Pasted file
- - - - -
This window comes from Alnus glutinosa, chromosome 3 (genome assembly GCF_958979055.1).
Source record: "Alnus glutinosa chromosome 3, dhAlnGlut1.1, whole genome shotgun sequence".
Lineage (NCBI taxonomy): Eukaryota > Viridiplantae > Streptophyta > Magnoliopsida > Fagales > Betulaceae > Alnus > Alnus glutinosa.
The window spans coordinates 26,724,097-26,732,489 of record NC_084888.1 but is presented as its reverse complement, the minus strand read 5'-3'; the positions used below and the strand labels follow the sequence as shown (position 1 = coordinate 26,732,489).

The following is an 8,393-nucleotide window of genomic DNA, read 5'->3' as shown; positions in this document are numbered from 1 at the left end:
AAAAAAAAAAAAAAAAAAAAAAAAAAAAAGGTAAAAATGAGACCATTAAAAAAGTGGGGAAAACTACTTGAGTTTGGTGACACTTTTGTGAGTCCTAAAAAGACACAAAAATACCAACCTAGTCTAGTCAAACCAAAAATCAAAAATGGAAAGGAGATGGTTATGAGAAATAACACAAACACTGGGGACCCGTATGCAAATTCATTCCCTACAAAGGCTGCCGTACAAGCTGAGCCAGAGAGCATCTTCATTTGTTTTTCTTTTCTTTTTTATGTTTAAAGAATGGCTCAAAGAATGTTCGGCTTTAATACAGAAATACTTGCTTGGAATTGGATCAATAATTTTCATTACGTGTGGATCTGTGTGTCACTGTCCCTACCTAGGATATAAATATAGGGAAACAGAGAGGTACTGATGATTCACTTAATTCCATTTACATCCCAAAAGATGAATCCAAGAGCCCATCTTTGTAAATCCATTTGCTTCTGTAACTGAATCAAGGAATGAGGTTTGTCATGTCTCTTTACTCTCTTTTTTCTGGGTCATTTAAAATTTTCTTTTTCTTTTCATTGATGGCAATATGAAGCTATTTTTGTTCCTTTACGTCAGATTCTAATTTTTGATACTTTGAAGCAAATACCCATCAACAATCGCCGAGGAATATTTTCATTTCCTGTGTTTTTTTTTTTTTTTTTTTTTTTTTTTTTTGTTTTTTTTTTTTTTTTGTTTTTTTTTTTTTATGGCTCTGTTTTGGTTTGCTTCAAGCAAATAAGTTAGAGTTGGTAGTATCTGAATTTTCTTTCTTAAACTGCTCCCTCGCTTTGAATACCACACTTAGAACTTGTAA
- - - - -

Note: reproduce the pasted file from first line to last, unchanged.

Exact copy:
This window comes from Alnus glutinosa, chromosome 3 (genome assembly GCF_958979055.1).
Source record: "Alnus glutinosa chromosome 3, dhAlnGlut1.1, whole genome shotgun sequence".
Lineage (NCBI taxonomy): Eukaryota > Viridiplantae > Streptophyta > Magnoliopsida > Fagales > Betulaceae > Alnus > Alnus glutinosa.
The window spans coordinates 26,724,097-26,732,489 of record NC_084888.1 but is presented as its reverse complement, the minus strand read 5'-3'; the positions used below and the strand labels follow the sequence as shown (position 1 = coordinate 26,732,489).

The following is an 8,393-nucleotide window of genomic DNA, read 5'->3' as shown; positions in this document are numbered from 1 at the left end:
AAAAAAAAAAAAAAAAAAAAAAAAAAAAAGGTAAAAATGAGACCATTAAAAAAGTGGGGAAAACTACTTGAGTTTGGTGACACTTTTGTGAGTCCTAAAAAGACACAAAAATACCAACCTAGTCTAGTCAAACCAAAAATCAAAAATGGAAAGGAGATGGTTATGAGAAATAACACAAACACTGGGGACCCGTATGCAAATTCATTCCCTACAAAGGCTGCCGTACAAGCTGAGCCAGAGAGCATCTTCATTTGTTTTTCTTTTCTTTTTTATGTTTAAAGAATGGCTCAAAGAATGTTCGGCTTTAATACAGAAATACTTGCTTGGAATTGGATCAATAATTTTCATTACGTGTGGATCTGTGTGTCACTGTCCCTACCTAGGATATAAATATAGGGAAACAGAGAGGTACTGATGATTCACTTAATTCCATTTACATCCCAAAAGATGAATCCAAGAGCCCATCTTTGTAAATCCATTTGCTTCTGTAACTGAATCAAGGAATGAGGTTTGTCATGTCTCTTTACTCTCTTTTTTCTGGGTCATTTAAAATTTTCTTTTTCTTTTCATTGATGGCAATATGAAGCTATTTTTGTTCCTTTACGTCAGATTCTAATTTTTGATACTTTGAAGCAAATACCCATCAACAATCGCCGAGGAATATTTTCATTTCCTGTGTTTTTTTTTTTTTTTTTTTTTTTTTTTTTTGTTTTTTTTTTTTTTTTGTTTTTTTTTTTTTATGGCTCTGTTTTGGTTTGCTTCAAGCAAATAAGTTAGAGTTGGTAGTATCTGAATTTTCTTTCTTAAACTGCTCCCTCGCTTTGAATACCACACTTAGAACTTGTAA